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«OPIOSTOP is more than
just a withdrawal procedure»

Dr Patricia Manndorff


OPIOSTOP is a safe withdrawal procedure for opiate dependents. The procedure is suitable regardless of whether the patient's dependency is the result of substance abuse (drug patients) or prescription drugs for chronic pain (pain patients).


Accelerated withdrawal procedure

The OPIOSTOP procedure is based on the ANR procedure (Accelerated Neuroregulation), which was further refined by Dr P. Manndorff. Based on the individual patient's needs, the procedure consists of the administration of drugs to block the brain's opioid receptors. This accelerated blocking triggers an acute, very severe withdrawal. In contrast to conventional withdrawal procedures, the accelerated blockade massively reduces the duration of the withdrawal from around 1-2 weeks to 5-6 hours.


Anaesthesia enables shortened withdrawal period

The body suffers all the withdrawal symptoms – pain, cramps, restlessness, stress – during this shortened withdrawal period. To keep the degree of physical discomfort to a minimum and to ensure a high level of safety, the treatment is carried out under general anaesthesia in an intensive care setting. As a result, the majority of the withdrawal symptoms are not consciously experienced.


More than a withdrawal procedure

The OPIOSTOP procedure aims to achieve an individualised partial blockade of the highly regulated receptors and reactivate the natural opioid system with endorphins. This allows the patient to again feel the positive effects of their own endorphins again so that the craving, the insatiable desire for the drug, disappears. OPIOSTOP is therefore more than just a withdrawal procedure. In addition to the actual withdrawal, the method involves the resetting of the nervous system, which has been altered by the opiate dependency.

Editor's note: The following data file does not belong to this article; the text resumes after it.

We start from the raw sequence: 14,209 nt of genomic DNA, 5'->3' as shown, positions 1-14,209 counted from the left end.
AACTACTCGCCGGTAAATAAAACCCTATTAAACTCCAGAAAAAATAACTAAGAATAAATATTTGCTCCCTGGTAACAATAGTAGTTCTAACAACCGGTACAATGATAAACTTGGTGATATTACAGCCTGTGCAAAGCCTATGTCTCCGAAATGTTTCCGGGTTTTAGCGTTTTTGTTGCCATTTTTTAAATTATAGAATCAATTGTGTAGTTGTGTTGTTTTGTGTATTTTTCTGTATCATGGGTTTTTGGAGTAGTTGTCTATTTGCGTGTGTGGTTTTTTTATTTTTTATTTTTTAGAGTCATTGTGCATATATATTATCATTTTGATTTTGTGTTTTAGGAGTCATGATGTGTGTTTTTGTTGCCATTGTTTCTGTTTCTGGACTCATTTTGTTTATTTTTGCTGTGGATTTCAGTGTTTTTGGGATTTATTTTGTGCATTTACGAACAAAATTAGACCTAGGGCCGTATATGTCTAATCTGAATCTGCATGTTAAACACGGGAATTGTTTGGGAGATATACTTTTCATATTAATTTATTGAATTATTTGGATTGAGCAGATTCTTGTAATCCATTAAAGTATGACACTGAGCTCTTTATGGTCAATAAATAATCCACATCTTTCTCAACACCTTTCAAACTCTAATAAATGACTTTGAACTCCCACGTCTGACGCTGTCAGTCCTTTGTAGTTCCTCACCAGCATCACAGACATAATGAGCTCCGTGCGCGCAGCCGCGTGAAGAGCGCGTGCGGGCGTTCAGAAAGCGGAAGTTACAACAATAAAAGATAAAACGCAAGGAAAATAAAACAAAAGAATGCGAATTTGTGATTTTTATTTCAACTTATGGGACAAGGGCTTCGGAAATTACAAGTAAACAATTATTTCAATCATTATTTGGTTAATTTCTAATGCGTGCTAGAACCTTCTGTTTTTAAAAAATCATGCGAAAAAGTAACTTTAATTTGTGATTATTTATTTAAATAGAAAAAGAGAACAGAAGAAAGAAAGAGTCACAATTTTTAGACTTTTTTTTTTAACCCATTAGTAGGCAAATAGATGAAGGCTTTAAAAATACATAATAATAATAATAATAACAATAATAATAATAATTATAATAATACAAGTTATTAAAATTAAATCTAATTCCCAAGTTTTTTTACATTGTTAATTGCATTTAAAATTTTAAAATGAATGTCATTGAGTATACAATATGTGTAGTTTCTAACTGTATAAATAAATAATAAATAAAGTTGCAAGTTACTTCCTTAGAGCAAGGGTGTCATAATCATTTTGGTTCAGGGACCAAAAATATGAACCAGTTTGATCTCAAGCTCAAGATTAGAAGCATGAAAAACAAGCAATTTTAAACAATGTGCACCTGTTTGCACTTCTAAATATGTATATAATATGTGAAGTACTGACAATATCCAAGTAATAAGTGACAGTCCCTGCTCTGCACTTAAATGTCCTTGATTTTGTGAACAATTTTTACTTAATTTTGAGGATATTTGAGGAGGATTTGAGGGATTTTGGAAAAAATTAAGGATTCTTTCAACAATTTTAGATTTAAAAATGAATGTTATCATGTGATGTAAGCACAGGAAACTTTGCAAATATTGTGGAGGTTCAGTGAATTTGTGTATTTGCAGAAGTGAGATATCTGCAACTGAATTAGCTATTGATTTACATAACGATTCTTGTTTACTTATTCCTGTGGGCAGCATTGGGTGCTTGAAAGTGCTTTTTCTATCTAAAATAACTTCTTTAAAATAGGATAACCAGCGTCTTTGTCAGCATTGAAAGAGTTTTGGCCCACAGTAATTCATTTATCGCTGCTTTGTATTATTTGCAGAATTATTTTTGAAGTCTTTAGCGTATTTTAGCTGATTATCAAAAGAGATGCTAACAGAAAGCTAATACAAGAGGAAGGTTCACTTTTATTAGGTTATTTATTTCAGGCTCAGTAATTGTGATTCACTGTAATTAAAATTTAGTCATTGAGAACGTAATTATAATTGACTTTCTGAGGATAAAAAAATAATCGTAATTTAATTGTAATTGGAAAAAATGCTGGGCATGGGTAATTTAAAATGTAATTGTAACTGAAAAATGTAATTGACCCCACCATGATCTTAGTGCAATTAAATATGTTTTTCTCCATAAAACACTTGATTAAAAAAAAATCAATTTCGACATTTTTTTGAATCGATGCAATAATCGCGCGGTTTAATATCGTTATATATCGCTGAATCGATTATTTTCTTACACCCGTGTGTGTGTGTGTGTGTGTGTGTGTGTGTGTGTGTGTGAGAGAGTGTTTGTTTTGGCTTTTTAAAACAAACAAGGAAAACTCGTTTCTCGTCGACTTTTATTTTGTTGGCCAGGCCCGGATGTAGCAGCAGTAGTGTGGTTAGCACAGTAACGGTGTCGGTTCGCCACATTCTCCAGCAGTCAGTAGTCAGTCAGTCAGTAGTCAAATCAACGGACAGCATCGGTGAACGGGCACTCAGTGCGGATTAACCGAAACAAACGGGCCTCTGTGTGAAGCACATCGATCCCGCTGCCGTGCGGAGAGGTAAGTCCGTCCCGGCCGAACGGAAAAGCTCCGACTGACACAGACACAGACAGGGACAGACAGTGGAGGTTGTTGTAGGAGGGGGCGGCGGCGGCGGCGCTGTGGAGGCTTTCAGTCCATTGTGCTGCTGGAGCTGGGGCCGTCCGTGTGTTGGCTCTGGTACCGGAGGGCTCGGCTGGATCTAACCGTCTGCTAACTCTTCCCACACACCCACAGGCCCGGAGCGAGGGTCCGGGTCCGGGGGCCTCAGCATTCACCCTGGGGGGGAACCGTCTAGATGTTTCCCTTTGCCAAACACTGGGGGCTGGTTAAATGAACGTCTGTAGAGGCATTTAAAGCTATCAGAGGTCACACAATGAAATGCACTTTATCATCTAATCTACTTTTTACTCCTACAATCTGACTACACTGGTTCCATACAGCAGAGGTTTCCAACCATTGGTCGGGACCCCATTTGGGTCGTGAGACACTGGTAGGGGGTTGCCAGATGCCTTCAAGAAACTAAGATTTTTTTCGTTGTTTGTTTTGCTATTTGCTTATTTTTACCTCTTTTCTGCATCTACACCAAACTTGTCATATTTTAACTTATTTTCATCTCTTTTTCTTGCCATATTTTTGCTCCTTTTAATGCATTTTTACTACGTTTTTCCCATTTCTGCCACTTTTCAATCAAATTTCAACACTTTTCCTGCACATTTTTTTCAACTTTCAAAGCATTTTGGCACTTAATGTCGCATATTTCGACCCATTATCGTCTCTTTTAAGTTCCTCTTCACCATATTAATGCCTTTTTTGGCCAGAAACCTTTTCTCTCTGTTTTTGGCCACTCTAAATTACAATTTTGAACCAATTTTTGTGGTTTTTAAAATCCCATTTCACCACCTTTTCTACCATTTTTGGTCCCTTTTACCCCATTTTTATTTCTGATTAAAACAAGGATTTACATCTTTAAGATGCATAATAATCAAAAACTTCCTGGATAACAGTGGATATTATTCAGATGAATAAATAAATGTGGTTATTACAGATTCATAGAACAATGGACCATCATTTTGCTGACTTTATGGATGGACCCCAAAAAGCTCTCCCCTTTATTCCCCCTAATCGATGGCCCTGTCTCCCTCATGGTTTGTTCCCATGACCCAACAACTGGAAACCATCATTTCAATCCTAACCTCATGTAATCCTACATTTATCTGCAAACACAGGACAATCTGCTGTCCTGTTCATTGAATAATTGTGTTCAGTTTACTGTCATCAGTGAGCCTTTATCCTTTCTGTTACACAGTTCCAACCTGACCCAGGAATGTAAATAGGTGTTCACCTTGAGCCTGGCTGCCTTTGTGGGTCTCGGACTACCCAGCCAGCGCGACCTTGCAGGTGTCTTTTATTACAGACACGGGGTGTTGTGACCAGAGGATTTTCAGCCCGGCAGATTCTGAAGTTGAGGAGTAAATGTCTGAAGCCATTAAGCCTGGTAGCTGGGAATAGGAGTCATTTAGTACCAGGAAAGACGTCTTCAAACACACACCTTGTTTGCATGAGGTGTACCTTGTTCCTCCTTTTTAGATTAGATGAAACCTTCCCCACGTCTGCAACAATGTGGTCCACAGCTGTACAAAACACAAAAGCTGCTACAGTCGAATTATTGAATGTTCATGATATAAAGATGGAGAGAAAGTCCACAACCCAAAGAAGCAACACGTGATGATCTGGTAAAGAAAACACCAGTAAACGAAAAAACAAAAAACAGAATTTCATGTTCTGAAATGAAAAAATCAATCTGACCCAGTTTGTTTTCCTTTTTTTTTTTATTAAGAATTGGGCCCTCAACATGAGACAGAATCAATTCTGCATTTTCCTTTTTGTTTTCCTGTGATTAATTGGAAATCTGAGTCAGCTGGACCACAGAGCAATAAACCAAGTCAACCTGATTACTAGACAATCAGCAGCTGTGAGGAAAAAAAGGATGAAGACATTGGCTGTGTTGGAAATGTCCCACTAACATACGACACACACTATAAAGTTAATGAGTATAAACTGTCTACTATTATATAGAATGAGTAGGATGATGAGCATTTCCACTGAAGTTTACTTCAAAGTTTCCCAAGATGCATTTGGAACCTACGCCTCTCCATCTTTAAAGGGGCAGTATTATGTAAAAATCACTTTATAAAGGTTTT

The treatment is performed in the intensive care setting of the Interlaken Hospital, which forms part of Hospitals fmi AG. Each withdrawal using the OPIOSTOP procedure is personally carried out and supervised by Dr Patricia Manndorff an her team. During their entire time in the intensive care unit, patients receive one-to-one care by Dr P. Manndorff and the intensive care or anaesthesia specialists. After being transferred back to the general ward, patients are monitored by a staff member sitting at their bedside during the night. Read more about the treatment process.


The shortened withdrawal procedure at Interlaken Hospital forms the first part of the treatment. Follow-up treatment with naltrexone is equally crucial to its success.

Follow-up treatment with naltrexone

After their withdrawal, patients must take Naltrexone in tablet form as a follow-up treatment to maintain the receptor blockade. The dosage and duration of the naltrexone treatment depends on the individual, but usually ranges from 25 to 50 mg/day for a period of 12 to 18 months. It is not possible to discontinue naltrexone for a short period of time, take opioids and then resume taking naltrexone. Patients' full cooperation is essential to the treatment's success.

Remaining active

In the period following withdrawal, it is important to stimulate the production of endorphins, which have been suppressed by years of opioid use. Patients are therefore encouraged to take regular physical exercise. A rich and balanced diet is also helpful, as long-term opioid use generally has a severe impact on the gastrointestinal tract.

Psychosocial aftercare

In cases where psychosocial problems led to opioid use or where opioid use has resulted in serious psychosocial problems, specialised psychological, psychiatric and social support is essential.